, 1995
"... A simple Idealized Algol is considered, based on Reynolds's "essence of Algol." It is shown that observational equivalence in this language conservatively extends observational equivalence in its assignmentfree functional sublanguage. 1 Introduction In "The essence of Algol," Reynolds (1981) prese ..."
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Cited by 4 (0 self)
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A simple Idealized Algol is considered, based on Reynolds's "essence of Algol." It is shown that observational equivalence in this language conservatively extends observational equivalence in its assignmentfree functional sublanguage. 1 Introduction In "The essence of Algol," Reynolds (1981) presents a view of Algol as a callbyname language based on the typed calculus, with "imperative" primitive types. A central feature of the design is the interaction between assignment and procedures. Side effects are wholly isolated in a primitive type comm of commands, and do not occur when computing a value of functional type. That is to say, side effects in procedures are latent, in the sense that an effect occurs only by evaluating a procedure call as a term of type comm. As a result, function types retain a genuine "functional character." For instance, the full fi and j laws are valid equivalences in Algollike languages. This functional aspect of Algol has been emphasized strongly by Reyn...
Syntactic Control of Interference for Separation Logic
"... Separation Logic has witnessed tremendous success in recent years in reasoning about programs that deal with heap storage. Its success owes to the fundamental principle that one should keep separate areas of the heap storage separate in program reasoning. However, the way Separation Logic deals with ..."
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Cited by 4 (1 self)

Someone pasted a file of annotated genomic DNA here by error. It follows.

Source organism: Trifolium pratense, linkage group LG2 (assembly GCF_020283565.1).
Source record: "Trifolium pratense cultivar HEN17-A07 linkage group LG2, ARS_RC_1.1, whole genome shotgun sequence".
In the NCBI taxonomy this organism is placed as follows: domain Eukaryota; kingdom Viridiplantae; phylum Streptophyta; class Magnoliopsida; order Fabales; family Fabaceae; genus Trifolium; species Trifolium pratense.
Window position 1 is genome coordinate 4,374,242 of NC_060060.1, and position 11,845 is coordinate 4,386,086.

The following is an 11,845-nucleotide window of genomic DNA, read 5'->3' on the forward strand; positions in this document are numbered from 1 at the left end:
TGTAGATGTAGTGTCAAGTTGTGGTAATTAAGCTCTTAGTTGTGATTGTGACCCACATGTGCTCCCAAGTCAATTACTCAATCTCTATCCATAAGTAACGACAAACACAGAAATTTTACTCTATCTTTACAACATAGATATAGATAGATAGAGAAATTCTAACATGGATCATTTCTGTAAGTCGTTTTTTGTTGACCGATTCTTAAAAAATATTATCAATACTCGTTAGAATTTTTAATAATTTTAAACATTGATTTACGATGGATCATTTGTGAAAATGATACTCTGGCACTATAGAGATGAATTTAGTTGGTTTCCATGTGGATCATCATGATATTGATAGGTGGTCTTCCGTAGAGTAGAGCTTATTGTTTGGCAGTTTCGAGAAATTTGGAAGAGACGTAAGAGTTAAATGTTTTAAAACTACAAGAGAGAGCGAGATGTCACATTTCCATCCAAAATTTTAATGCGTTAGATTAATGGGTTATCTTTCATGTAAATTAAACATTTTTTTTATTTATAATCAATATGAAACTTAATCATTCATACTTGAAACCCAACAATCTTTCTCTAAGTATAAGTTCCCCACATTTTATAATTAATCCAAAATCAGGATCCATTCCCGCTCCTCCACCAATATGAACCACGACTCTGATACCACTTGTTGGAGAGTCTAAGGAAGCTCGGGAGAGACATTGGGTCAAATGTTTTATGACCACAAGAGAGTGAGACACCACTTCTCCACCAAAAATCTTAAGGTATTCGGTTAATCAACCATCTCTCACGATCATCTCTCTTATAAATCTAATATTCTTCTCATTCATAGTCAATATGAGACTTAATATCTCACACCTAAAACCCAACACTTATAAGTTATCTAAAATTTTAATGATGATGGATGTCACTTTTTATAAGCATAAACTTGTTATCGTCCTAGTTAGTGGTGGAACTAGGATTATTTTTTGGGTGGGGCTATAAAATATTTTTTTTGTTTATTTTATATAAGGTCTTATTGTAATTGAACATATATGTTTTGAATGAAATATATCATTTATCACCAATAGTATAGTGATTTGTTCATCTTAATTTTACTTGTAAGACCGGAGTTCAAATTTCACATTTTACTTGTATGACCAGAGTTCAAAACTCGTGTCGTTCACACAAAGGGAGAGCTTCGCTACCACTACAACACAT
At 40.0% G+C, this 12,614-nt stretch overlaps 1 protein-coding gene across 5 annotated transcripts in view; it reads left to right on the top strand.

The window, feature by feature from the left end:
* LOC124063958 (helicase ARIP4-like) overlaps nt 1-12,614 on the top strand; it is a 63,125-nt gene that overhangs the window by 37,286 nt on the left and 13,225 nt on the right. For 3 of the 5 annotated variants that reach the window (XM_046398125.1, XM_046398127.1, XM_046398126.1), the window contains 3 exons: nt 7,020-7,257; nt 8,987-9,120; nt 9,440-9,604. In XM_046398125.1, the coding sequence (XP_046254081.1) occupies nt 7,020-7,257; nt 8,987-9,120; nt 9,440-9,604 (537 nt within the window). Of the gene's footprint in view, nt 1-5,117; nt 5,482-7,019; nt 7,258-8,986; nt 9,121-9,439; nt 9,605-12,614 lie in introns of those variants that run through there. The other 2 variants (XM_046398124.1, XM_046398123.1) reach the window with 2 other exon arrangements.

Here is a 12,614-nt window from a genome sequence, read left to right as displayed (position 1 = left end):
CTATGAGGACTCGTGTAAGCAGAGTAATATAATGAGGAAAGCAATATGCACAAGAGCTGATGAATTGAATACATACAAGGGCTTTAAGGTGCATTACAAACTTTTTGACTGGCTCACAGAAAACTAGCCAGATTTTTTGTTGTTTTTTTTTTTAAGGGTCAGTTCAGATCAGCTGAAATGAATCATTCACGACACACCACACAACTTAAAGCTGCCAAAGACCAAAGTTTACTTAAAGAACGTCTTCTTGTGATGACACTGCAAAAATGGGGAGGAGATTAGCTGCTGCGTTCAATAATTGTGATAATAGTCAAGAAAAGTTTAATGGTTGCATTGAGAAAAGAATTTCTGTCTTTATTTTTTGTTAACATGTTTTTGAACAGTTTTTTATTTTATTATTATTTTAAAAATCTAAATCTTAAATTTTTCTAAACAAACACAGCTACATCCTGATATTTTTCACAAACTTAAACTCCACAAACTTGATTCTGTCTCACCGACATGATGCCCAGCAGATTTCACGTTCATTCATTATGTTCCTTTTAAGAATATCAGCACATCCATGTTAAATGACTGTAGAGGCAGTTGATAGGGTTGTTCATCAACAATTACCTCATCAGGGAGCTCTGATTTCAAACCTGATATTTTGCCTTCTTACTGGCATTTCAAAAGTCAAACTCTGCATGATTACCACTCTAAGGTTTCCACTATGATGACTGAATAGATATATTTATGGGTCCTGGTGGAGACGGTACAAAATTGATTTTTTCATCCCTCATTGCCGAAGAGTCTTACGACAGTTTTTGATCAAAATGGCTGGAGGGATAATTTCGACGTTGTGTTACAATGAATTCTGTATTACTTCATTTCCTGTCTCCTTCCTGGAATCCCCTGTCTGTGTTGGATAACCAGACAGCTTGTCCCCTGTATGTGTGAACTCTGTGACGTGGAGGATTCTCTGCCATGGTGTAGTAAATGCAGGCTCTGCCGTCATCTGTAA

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Separation Logic has witnessed tremendous success in recent years in reasoning about programs that deal with heap storage. Its success owes to the fundamental principle that one should keep separate areas of the heap storage separate in program reasoning. However, the way Separation Logic deals with program variables continues to be based on traditional Hoare Logic without taking any benefit of the separation principle. This has led to unwieldy proof rules suffering from lack of clarity as well as questions surrounding their soundness. In this paper, we extend the separation idea to the treatment of variables in Separation Logic, especially Concurrent Separation Logic, using the system of Syntactic Control of Interference proposed by Reynolds in 1978. We extend the original system with permission algebras, making it more powerful and able to deal with the issues of concurrent programs. The result is a streamined presentation of Concurrent Separation Logic, whose rules are memorable and soundness obvious. We also include a discussion of how the new rules impact the semantics and devise static analysis techniques to infer the required permissions automatically. Categories and Subject Descriptors D.3.1 [Programming Languages]: